Anyone who is not yet familiar with contemporary Japanese and especially Tokyo architecture will easily be amazed when getting to know it. Hardly any other building culture is so creative and imaginative enough to close the narrowest gaps between buildings and at the same time create exciting living concepts worth living in the smallest possible space. In this respect, modern Japanese architecture is unbeatable. But despite its wealth of ideas, it still lags far behind in one area: energy efficiency. A government program is to bring about a turning point.
They all have names like “ARROW”, “63.03°”¹, “Little House with a Big Terrace”² or “Promenade House”³ and they all have one thing in common: they are gems of modern Japanese architecture that have caused a sensation in the trade press over the past five years, among other things, because they creatively make the most of a gap in a building that hardly deserves this name. However, they also have one detail in common, which was usually neglected: poor energy efficiency.
From the “waste house”…
Thin, barely or not at all insulated walls, large single-glazed windows and leaking doors are not uncommon even in modern Japanese architecture. In addition, most houses do not have central heating. Instead, their residents use electrical heating or air conditioning with a heating function when needed. In total, this results in higher per capita energy consumption.
… to the zero-energy house
This lax handling of energy is problematic in two respects: Firstly, since the catastrophe at Fukushima, as a result of which electricity generation by nuclear power was almost completely discontinued, Japan has been heavily dependent on imports of gas, coal, and oil. The island state itself only has a dwindling supply of its own raw materials. On the other hand, the high energy consumption runs counter to the requirements of the climate agreement signed by Japan. The latter was decisive for the government finally launching a strategic plan in 2015, which provides for more than half of the houses commissioned by 2020 to be zero-energy houses.
A little different
In figures, this means that an average of 50,000 zero-energy houses is expected to be built annually by 2020. On the whole, these are similar to zero-energy houses in local areas: a combination of good thermal insulation and our own regenerative energy generation. However, there are differences between both points. While in Spain triple glazing would probably be the preferred solution, double-glazed windows are already advanced in Japan. When it comes to energy generation, Japanese zero-energy houses are also using hydrogen fuel cells in addition to the obligatory photovoltaic system. In addition, a home energy management system (HEMS) – a smart home application that monitors and intelligently controls energy consumption – is virtually a standard feature of the technology-savvy Japanese.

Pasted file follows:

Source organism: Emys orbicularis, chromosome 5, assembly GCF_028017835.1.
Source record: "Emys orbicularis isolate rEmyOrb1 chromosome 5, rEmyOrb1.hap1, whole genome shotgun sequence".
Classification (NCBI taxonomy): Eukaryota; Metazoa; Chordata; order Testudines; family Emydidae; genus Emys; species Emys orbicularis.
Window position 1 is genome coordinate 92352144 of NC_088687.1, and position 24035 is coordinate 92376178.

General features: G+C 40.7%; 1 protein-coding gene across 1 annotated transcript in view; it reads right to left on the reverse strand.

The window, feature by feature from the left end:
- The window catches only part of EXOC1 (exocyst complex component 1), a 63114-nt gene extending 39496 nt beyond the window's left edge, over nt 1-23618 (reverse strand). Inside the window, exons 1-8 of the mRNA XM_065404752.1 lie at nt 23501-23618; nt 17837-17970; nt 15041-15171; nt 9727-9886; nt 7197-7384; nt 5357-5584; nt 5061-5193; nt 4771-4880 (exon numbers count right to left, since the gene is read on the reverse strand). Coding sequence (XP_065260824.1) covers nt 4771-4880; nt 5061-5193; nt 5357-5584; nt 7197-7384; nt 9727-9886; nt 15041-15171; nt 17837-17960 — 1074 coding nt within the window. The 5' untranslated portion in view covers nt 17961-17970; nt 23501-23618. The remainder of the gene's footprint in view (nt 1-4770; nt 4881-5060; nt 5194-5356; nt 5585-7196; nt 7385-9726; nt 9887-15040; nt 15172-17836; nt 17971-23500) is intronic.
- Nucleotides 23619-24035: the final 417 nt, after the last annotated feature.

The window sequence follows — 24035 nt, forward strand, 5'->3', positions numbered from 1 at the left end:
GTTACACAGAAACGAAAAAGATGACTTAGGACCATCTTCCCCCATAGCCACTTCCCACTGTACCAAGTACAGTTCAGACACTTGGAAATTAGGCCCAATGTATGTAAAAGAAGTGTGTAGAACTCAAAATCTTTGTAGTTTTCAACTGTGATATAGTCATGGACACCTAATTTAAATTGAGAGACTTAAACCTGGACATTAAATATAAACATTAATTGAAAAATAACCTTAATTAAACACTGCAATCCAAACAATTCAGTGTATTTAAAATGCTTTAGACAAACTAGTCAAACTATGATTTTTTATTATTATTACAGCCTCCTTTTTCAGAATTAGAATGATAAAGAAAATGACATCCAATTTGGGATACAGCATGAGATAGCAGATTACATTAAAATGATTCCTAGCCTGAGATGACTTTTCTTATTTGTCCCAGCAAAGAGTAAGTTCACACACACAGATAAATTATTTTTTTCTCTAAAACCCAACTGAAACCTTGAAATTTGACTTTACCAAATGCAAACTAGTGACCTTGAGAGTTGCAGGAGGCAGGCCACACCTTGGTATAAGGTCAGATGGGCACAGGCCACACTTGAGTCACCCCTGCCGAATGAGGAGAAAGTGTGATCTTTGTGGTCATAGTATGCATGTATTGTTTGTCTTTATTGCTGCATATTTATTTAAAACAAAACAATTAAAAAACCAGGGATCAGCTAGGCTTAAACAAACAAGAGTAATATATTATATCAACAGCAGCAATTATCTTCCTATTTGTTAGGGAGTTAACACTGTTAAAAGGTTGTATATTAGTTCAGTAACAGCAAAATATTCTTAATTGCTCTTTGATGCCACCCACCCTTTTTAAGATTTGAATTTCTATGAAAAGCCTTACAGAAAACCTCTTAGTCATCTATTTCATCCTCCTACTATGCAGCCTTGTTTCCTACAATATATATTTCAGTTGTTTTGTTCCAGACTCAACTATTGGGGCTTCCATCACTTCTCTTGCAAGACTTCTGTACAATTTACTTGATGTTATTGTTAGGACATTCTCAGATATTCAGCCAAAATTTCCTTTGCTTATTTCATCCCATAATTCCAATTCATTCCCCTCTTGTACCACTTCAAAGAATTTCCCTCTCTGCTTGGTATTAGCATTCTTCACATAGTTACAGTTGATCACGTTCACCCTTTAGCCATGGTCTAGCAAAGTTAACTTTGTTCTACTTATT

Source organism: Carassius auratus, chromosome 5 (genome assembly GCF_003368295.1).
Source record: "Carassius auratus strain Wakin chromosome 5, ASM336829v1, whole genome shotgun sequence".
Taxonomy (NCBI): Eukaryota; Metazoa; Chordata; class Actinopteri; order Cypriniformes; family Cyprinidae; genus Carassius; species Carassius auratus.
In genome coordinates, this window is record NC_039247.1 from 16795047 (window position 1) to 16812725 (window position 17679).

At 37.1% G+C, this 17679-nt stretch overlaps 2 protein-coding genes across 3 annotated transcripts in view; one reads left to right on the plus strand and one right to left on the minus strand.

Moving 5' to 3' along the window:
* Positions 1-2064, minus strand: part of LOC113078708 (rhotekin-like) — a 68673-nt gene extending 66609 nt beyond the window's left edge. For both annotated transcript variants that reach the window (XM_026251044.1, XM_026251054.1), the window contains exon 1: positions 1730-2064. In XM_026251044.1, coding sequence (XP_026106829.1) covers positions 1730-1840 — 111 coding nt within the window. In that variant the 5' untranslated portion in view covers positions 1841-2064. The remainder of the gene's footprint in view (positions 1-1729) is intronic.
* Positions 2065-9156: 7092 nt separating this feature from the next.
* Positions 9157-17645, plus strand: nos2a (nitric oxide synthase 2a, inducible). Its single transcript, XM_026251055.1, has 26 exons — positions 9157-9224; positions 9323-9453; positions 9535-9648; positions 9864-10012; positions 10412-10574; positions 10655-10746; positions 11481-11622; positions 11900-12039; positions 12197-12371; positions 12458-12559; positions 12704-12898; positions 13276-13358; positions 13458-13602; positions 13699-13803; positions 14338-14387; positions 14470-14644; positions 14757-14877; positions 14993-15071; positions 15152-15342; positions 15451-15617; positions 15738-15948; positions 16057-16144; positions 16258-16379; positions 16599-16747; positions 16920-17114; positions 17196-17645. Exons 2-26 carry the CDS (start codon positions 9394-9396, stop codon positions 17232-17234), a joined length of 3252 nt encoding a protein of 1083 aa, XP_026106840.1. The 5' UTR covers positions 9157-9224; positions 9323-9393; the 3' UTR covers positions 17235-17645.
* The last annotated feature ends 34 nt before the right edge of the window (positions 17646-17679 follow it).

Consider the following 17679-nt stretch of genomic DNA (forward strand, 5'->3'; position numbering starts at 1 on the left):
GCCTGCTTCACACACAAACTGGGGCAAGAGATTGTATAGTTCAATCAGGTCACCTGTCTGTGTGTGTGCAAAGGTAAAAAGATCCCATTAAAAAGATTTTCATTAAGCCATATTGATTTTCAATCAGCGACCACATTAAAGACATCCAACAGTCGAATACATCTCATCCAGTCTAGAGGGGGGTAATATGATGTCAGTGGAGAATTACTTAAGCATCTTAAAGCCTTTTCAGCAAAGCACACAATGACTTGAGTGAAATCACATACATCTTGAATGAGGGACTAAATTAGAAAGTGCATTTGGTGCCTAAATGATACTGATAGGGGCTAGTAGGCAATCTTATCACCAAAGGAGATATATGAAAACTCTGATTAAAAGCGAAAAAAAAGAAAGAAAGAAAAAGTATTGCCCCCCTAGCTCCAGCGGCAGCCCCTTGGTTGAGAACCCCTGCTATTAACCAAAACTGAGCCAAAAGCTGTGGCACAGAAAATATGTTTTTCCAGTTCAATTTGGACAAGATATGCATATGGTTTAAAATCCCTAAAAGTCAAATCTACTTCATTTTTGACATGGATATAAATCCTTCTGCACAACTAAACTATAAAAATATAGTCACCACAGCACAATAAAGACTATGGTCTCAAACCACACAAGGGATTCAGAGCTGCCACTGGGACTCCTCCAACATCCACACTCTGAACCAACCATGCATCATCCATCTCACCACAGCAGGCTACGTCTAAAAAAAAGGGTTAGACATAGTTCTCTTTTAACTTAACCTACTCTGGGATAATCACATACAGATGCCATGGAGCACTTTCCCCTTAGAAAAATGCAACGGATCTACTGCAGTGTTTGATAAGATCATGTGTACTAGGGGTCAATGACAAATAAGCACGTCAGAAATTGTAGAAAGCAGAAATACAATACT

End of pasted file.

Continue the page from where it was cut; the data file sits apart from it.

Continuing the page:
Japan has recently lagged not only in terms of building energy efficiency but also in the expansion of renewable energies. This may come as a surprise to the otherwise highly developed country, especially as it was a leader in the development of renewable energies not so long ago. The main culprit is the powerful nuclear lobby or the so-called “nuclear village”, consisting of influential politicians, industrialists, scientists, and the media, which, despite the Fukushima catastrophe, continues to propagate a continuation of the more reliable and thus “safer” nuclear energy. In the meantime, however, not only a large part of the population is calling for a rethink, but also large parts of the industry.
The establishment of zero-energy houses is a good start. And they don’t have to be different from other houses in purely formal terms (apart from the photovoltaic systems). Thus, the grandiose architectural ingenuity of the energy revolution is likely to be preserved. Perhaps the increased requirements of the zero-energy standard will even lead to completely new, sophisticated structural solutions.